AEW Fight for the Fallen is in the bag, which means it’s review time. Standard operating procedure here, in that I’ll be tossing out my general “quicker than a hiccup” thoughts on each match, followed by my regular Smack Talk Pay-Per-Viewpoint post-show podcast at the end of the post, which reviews the event in more detail.
Let’s dive into it!
Sonny Kiss vs. Peter Avalon:
Good entrance for Sonny Kiss. I’m glad they kept this relatively short and just used it as a means to show what Kiss can do in the ring, more than anything else. This was a decent start.
Britt Baker and Riho vs. Bea Priestley and Shoko Nakajima:
I hate that I’ve been thoroughly underwhelmed by the women’s division in AEW, but it’s true. This was good at parts, bad at other parts, and had its fair share of sloppy maneuvers here and there all throughout (mostly from Nakajima and Baker, at least from what I can remember).
But the big takeaway from this was the absurd keyboard-mashing closed captioning that popped up during the match and kept going for most of it. Production problems like that are going to make AEW feel like they are completely not on par with WWE, and this is now their third event (fourth if you count All In), so they should have figured this stuff out by now.
Jimmy Havoc, Darby Allin and Joey Janela vs. MJF, Sammy Guevara and Shawn Spears:
This might have been the second-best overall booked segment of the night, in my mind. I liked Shawn Spears using the nickname The Chairman and him coming off as the biggest heel of the bunch. I liked how Darby Allin, Joey Janela and Jimmy Havoc seemed to have a rationality to team together while MJF and his issues with Spears. I liked Spears getting the victory. I just flat out liked this.
Brandi Rhodes vs. Allie:
Just going to put it out there that if anybody has a problem with Stephanie McMahon doing her evil authority figure role and then trying to wrestle, but they don’t have a problem with Brandi Rhodes doing the same thing, that’s hypocritical, as it’s clear she still isn’t comfortable in the ring and has the same type of gimmick.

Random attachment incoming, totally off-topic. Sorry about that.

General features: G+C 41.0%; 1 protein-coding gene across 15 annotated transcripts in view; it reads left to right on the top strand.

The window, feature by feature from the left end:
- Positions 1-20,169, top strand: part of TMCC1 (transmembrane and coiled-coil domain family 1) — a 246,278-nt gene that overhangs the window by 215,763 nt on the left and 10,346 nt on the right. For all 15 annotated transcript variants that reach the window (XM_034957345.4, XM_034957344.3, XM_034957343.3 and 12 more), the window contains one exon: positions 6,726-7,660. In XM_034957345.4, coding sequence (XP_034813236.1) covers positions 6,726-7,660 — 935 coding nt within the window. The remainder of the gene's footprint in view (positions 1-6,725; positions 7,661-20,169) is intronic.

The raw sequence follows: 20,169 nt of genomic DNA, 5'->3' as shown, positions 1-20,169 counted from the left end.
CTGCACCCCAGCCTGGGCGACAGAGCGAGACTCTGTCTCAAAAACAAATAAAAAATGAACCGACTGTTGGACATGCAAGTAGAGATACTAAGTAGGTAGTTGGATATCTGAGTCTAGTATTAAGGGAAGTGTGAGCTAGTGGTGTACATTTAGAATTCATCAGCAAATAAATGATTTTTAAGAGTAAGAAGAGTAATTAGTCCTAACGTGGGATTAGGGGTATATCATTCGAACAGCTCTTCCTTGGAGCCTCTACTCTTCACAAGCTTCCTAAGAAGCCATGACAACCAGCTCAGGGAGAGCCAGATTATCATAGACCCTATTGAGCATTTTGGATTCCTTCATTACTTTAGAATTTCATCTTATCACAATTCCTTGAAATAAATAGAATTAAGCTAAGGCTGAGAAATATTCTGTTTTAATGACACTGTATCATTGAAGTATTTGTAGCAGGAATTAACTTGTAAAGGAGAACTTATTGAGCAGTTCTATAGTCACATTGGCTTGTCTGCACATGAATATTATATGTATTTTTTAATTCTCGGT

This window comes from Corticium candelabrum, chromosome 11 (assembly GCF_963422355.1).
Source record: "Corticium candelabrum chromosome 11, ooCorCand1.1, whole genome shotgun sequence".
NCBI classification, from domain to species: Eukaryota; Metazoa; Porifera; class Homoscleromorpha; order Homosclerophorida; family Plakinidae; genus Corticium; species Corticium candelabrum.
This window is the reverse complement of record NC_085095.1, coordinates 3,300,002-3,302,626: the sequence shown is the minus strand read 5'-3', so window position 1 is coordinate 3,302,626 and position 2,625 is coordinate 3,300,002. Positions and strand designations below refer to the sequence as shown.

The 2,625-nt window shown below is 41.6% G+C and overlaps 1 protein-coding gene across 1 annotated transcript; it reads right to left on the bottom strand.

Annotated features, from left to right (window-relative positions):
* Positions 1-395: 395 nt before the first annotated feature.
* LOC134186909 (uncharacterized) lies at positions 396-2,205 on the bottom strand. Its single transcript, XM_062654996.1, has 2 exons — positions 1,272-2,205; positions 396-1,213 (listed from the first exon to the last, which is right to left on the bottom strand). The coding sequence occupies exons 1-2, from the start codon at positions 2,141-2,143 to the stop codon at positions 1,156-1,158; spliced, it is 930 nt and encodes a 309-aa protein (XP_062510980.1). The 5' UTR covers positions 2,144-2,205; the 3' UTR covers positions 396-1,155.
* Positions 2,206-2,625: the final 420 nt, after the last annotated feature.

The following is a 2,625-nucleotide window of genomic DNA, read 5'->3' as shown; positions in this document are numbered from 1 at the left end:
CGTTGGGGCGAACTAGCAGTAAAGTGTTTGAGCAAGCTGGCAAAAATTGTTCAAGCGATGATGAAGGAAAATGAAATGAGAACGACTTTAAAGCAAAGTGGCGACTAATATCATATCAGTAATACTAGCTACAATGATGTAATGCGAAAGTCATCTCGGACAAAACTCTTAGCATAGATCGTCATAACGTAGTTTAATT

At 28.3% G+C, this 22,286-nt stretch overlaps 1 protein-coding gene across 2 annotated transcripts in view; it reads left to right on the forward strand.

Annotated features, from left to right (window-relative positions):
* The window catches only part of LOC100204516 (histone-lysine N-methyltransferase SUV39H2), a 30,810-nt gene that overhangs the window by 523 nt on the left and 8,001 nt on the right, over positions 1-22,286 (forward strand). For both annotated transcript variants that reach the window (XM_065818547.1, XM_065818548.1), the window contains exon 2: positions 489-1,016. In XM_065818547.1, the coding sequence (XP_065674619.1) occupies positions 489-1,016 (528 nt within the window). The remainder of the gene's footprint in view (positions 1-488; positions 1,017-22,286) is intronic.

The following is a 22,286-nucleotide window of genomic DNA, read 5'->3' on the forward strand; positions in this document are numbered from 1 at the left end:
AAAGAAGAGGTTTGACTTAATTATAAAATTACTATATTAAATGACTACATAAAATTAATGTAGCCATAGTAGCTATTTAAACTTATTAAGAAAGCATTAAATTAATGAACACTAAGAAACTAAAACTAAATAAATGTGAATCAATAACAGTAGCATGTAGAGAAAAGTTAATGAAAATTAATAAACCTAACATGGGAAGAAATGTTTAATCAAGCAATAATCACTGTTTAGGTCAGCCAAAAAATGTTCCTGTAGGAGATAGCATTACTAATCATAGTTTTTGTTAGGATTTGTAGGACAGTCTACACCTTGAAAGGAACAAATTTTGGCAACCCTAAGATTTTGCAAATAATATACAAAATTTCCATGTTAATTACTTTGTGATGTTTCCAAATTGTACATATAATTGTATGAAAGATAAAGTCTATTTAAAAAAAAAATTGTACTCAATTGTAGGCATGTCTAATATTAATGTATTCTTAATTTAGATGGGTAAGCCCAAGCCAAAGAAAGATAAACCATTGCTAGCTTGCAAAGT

The tease of Awesome Kong against Aja Kong will do something for a lot of fans, but it doesn’t do anything for me, especially after Aja Kong’s performance at Double or Nothing.
The Dark Order (Evil Uno and Stu Grayson) vs. Angélico and Jack Evans vs. Jungle Boy and Luchasaurus:
EASILY my favorite match of the night, and it was all because of Jungle Boy and Luchasaurus. They came off looking like stars and I enjoyed the hell out of their performances, with Jungle Boy being the anchor of the match and Luchasaurus being the big man who was surprisingly agile on top of that.
I’m not sold on The Dark Order—particularly Evil Uno. If they’re supposed to be a big deal, they didn’t win me over yet and get that point across. Angelico and Evans were just sort of there for the sake of being there, which meant I didn’t have a particularly impactful positive or negative vibe from them. More of a positive than a negative, but they just weren’t on the same level as Jungle Boy and Luchasaurus.